Green Hair Algae: Why me?!
Green Hair Algae (abbreviated as GHA for this article) – Derbesia – is a form of algae that looks like its name. It is usually dark green, grows quite long if left unattended and spreads across your tank rapidly. Once this problem has begun, it can get out of hand in a matter of weeks. And soon you start to look at your tank in disgust, thinking “Why me? What did I do to deserve this plague?”
A number of things may have contributed to it getting a foothold in your system. Your nitrates might be too high, your phosphates may be too high (.03 or less is the goal), your lighting has recently been replaced or perhaps your bulbs are so old that the spectrum of light has shifted, fueling algae growth.
First things first. You need to get your water parameters to Natural Sea Water levels:
pH 8.0 – 8.3
Nitrites 0 hope
Nitrates 10ppm or less
Alkalinity 8 – 11dKH
Specific Gravity 1.026
Calcium 400 – 450
Phosphate .03 or less
A lot of these are affected by the water quality you use before you even begin to mix your saltwater. If you use tap water, you might be adding nitrates or phosphates to your tank on a daily or weekly basis. RO/DI water is your best and most pure option. If your phosphates are high, you can use products like Kent’s Phosphate Sponge (white granules) that fit in a filter area that will reduce them from 2.0 to .2 in 48 hours.
Okay, so your water is great. To get rid of the algae, you are going to have to prune it back manually. Fortunately, you can get some help from ocean dwellers, but like anything, when you have too much of something, you have to get radical to bring it within manageable levels. Nothing good ever happens quickly, right? This is going to take some specific attention on your part for a few weeks, but you can overcome it.
Get a container of fresh water (tap is fine) and put it near your tank. I like to have it on the top edge of the tank. If you can clip it to keep it in place, even better. Reach into your tank, and pinch off a clump of the stuff. Pull your hand out still pinching the GHA so none of it gets released into your tank, and dip/rinse your fingers off in the water. Repeat this a hundred times.
The reason you rinse your hand after each pinch is to prevent the filaments from floating around in your tank and reattaching elsewhere, just spreading your problem further!
When your hand gets tired, switch to the other hand. Take your container and dump it out, rinse it well and put more water in it and get back to work. Try to remove as much as you can see and reach, working at this daily. By ripping it out in bulk, you prevent it from spreading, and you give your hermit crabs and snails something they can actually keep up with. Buy more snails to help with the battle. I prefer Turbo snails.
Whenever you see a snail that is not working on the GHA, pull it off the glass/powerhead/plumbing and put it on an area of algae. They work for you.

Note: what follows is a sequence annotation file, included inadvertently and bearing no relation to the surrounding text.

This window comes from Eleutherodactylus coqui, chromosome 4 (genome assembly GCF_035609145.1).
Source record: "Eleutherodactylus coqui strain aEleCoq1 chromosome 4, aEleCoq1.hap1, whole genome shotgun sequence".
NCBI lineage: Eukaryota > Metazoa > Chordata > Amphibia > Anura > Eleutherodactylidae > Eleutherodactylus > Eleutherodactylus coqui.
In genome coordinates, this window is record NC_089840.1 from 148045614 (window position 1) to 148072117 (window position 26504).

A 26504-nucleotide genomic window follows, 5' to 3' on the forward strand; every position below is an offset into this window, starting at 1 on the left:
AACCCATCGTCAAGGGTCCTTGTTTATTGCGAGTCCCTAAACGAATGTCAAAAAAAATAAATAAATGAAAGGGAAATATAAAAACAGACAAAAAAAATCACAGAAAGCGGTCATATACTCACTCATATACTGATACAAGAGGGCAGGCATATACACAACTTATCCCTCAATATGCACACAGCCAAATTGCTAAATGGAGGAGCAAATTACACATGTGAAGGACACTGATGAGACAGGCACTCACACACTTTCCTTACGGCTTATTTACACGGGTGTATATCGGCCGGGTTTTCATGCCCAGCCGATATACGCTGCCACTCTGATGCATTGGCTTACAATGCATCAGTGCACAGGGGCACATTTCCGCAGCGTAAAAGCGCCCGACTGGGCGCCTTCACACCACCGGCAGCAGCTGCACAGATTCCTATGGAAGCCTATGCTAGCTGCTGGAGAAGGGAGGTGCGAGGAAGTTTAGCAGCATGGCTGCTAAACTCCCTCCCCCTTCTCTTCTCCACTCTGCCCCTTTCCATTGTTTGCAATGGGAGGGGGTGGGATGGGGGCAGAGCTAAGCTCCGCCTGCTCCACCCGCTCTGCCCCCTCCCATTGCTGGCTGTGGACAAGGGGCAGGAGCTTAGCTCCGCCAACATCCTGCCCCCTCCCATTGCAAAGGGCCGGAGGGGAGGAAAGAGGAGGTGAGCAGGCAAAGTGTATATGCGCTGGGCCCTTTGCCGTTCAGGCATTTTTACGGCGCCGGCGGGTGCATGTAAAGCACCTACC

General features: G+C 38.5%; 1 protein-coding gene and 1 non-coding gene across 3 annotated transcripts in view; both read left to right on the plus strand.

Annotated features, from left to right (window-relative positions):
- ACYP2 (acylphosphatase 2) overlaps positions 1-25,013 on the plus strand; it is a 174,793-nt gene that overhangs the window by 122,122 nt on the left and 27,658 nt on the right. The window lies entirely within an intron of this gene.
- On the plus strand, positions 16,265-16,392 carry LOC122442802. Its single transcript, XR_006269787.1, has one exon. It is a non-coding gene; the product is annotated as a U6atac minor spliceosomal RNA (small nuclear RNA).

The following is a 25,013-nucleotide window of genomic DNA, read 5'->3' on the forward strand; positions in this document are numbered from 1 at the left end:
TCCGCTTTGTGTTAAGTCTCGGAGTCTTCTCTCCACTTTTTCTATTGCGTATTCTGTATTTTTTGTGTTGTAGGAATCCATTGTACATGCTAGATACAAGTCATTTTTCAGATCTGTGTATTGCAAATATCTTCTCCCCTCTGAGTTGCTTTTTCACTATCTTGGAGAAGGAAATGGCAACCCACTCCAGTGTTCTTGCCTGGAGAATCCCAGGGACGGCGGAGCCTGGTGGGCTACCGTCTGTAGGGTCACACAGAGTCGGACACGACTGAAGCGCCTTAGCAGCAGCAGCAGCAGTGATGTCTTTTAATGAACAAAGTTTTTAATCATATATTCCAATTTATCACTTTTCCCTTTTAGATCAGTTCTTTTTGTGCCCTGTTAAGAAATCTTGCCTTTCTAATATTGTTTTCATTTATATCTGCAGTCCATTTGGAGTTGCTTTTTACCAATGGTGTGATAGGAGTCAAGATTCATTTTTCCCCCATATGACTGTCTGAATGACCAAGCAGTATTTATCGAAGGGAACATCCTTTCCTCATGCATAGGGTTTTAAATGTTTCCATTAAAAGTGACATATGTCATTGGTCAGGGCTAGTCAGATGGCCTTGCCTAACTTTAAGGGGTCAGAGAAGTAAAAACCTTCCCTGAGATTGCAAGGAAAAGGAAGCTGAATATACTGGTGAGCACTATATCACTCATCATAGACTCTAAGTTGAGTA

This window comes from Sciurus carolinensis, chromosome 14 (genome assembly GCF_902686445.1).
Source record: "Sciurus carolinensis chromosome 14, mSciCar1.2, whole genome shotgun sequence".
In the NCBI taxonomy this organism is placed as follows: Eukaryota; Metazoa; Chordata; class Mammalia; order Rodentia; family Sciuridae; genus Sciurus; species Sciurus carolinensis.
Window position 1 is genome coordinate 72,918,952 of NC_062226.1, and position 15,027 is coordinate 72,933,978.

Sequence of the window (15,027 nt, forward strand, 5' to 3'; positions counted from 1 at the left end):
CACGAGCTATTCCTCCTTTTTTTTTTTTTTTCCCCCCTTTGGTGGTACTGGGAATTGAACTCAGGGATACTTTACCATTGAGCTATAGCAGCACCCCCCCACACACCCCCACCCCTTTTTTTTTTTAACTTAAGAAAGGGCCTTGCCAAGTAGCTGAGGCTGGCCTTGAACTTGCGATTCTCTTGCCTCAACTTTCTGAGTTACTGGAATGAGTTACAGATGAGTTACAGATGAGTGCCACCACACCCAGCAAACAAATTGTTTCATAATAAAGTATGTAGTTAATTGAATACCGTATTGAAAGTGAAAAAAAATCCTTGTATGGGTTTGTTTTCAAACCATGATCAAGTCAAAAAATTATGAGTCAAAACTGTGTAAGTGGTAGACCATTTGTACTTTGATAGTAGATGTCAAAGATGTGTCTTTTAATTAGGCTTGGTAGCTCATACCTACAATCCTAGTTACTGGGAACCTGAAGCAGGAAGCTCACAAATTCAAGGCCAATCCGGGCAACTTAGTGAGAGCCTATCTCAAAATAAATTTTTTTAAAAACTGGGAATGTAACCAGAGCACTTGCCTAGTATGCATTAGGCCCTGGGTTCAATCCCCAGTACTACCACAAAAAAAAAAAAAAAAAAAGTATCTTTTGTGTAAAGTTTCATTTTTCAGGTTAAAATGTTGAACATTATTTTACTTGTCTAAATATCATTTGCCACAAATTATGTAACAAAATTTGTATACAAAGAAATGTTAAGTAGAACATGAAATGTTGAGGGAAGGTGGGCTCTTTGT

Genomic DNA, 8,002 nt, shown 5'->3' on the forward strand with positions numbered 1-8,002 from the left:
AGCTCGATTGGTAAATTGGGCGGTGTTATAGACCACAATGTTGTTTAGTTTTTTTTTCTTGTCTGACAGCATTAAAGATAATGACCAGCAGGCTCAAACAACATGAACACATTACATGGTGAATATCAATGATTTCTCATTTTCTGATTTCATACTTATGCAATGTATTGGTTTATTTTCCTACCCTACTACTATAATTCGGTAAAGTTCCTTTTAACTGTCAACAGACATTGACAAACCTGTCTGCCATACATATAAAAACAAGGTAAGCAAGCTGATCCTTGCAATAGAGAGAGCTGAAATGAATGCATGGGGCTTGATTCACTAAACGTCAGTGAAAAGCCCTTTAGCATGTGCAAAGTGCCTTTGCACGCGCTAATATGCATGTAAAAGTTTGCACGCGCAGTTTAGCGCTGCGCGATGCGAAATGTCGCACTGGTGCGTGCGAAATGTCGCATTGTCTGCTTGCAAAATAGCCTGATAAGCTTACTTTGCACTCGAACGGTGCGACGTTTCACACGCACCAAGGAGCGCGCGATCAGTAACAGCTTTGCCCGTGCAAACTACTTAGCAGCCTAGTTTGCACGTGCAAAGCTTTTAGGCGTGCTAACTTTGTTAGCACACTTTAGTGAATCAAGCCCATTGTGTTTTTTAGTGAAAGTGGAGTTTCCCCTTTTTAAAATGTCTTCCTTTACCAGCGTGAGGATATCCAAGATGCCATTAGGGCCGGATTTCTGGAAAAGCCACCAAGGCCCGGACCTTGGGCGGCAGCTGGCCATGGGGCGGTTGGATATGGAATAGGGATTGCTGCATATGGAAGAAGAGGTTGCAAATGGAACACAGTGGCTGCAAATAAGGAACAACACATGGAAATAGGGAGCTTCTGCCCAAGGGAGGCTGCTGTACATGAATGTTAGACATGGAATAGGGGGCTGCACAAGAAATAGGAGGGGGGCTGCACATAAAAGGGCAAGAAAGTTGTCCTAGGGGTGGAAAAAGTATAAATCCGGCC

Clean your skimmer completely. Clean the pump/powerhead thoroughly, make sure your air intake is clear. Clean your collection cup often, so you don’t have slime buildup hindering it. You want to skim out as much of the Dissolved Organic Compounds (DOCs) before they can break down in your tank and add to the A-N-N cycle. Remember nitrates fuel algae growth. You want 10ppm or less to avoid feeding GHA. If your skimmer is underpowered for your tank, seriously consider upgrading to a better unit.
If you’ll keep up with this process for a few weeks, you’ll see less and less in your tank, until one day, your tank is pristine again. If you come to visit, you’ll see my little reef is cured, but it did take time and effort.
Okay, Lora, those are some tips that should be very helpful in eradicating the nuisance algae from your aquarium, including the stubborn hair algae. Here are some more suggestions that you may find helpful in that regard.
The hobbyist should also be aware that dead spots and low flow areas, as well as low pH levels, favor the growth of nuisance algae rather than coralline or macroalgae and marine plants. Eliminating dead spots and stabilizing your pH at 8.2 – 8.4 can therefore help tip the balance back in the favor of macros and coralline algae, and help prevent problems with nuisance algae.
One simple measure that can thus make a big difference is to try positioning one or more small powerheads so that they increase the circulation in the area where the nuisance algae tends to grow. Better water movement and higher oxygen levels will naturally tend to minimize the growth of slime algae and hair algae in these problem areas. Just be sure to shield or screen off the intakes for the powerheads so that a curious seahorse won’t get its tail injured by the impeller.
In summary, some of the measures that will help control nitrates and phosphates (and excess nutrients in general), or otherwise help control nuisance algae in the aquarium are the following:
1) Make sure your protein skimmer is working correctly. A protein skimmer works 24 hours a day to remove excess waste and nutrients from a tank. If the venturi is clogged on a venturi skimmer or there is another problem with other skimmer designs, waste will not be exported from your tank and algae will take advantage of the waste. In order to function efficiently, the protein skimmer must be cleaned regularly, including inside the cylinder where the bubble column forms to provide the foam fractionation.
2) Perform regular water changes. Regular water changes will decrease the level of wastes and nutrients in the water. But the water changes won’t do much good if your tap water itself contains phosphates and amines. Depending on how high the nitrate levels become, increasing the proportion of water that you change each time may be necessary to help reduce those nitrates. There is an article about nitrate reduction at <<<http://www.about.com/>>> in the saltwater section that really explains water changes (gives you the math), on actually how little you are reducing nitrates with small water changes when you have high nitrates.